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Lewis Museum to offer special programs for anniversary of Freddie Gray death, unrest

The Lewis Museum plans programs to mark the anniversary of Freddie Gray's death and the unrest that followed.

Here's a chance to make your voice heard.

To mark the one-year anniversary of the protests and riots sparked by the death of 25-year-old Freddie Gray, a series of programs focusing on community perspectives is planned at the Reginald F. Lewis Museum of Maryland African American History & Culture

"We are social change agents," Charles Bethea, the museum's chief curator, said in a news release. "Our programming aims to provide a space and place for people to analyze, cultivate and share their personal response during this poignant time in our city's history."

Gray died April 19 from a severe spinal cord injury that he suffered while in police custody. After several days of peaceful protests, violence erupted between demonstrators and police in late April and the city was placed under a curfew. Trials for the six officers charged in Gray's death will resume in May.

"We wanted to provide [young people] a platform to share their perspective and be heard, which is something we saw missing during last year's unrest," the museum's education director, Roni Jolley, said in the release.

"We offer the museum as another outlet for them to express themselves as they continue to deal with the personal aftermath one year later."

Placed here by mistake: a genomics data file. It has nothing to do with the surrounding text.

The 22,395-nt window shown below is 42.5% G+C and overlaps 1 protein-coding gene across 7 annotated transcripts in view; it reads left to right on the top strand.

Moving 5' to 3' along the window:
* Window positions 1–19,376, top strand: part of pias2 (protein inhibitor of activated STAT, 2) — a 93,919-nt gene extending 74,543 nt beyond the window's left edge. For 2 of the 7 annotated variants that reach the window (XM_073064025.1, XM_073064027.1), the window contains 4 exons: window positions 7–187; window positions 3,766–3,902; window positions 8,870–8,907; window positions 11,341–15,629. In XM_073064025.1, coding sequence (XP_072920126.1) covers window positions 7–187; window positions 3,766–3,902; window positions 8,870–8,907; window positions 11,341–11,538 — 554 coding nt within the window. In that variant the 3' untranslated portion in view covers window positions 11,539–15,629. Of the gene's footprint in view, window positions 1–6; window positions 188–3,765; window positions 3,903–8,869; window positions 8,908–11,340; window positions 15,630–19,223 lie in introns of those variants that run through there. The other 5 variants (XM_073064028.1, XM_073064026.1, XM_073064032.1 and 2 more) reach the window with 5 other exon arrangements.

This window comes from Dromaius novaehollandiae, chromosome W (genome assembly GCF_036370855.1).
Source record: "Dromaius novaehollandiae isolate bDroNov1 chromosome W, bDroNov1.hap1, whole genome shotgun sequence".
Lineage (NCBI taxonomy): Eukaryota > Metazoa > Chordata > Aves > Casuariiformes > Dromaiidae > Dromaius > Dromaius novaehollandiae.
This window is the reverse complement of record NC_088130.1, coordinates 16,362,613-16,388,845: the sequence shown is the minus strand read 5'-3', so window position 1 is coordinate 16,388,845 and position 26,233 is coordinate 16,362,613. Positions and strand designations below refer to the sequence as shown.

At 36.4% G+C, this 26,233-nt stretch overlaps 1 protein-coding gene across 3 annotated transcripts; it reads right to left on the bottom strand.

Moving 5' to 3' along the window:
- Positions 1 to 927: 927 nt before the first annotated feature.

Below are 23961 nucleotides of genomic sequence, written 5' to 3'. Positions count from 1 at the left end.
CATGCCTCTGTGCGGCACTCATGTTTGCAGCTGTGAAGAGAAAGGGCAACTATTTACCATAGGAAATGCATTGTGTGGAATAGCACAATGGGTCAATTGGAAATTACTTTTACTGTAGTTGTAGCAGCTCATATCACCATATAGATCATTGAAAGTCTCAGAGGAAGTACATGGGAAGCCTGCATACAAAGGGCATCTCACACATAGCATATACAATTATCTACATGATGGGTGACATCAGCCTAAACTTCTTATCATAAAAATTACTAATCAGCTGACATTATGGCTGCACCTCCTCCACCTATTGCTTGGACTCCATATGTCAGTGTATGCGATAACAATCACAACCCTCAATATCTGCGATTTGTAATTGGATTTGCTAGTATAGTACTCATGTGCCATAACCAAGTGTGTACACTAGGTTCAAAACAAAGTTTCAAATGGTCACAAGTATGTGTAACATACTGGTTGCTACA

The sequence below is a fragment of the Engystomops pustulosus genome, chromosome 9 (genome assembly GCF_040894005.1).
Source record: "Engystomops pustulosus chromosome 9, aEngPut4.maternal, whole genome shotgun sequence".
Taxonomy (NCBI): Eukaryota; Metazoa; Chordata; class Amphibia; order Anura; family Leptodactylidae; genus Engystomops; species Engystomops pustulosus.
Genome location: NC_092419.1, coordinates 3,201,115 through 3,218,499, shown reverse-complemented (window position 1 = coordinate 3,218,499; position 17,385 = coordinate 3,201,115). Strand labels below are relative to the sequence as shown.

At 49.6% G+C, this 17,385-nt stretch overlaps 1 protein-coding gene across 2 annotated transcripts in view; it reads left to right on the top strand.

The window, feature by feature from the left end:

The programming includes:

  • "BMORE Than the Story,"  April 16-Aug. 28: This collaborative exhibit was created by students who attend the Augusta Fells Savage Institute of Visual Arts or who are enrolled in the University of Maryland's graphic design program. The exhibit is aimed at combating negative depictions of young people, and will showcase the experiences of teens living in Baltimore.
  • "All Baltimore Voices: Stories About & Beyond the Unrest," April 23: Karsonya Wise Whitehead, an assistant professor of communications at Loyola University Maryland, will lead a daylong workshop to collect stories about the uprising from the public. The workshop will be followed by a panel discussion and storytelling performance.
  • "Question Bridge: Black Males," April 28-Sept. 30: This video installation features black men across America answering such provocative questions as, "Why are black men who date outside their race considered traitors?" and "What is your greatest fear?"

"Question Bridge" was organized by artists Hank Willis Thomas, Chris Johnson, Bayete Ross Smith and Kamal Sinclair. The 1,500 videos have been edited to appear as though the subjects were having real-time conversations, and will be broadcast simultaneously on several screens.

The Reginald Lewis Museum is located at 830 E. Pratt St. Regular museum admission of $6-$8 will be charged for all programs. For tickets, call 443-263-1875 or go to lewismuseum.org.


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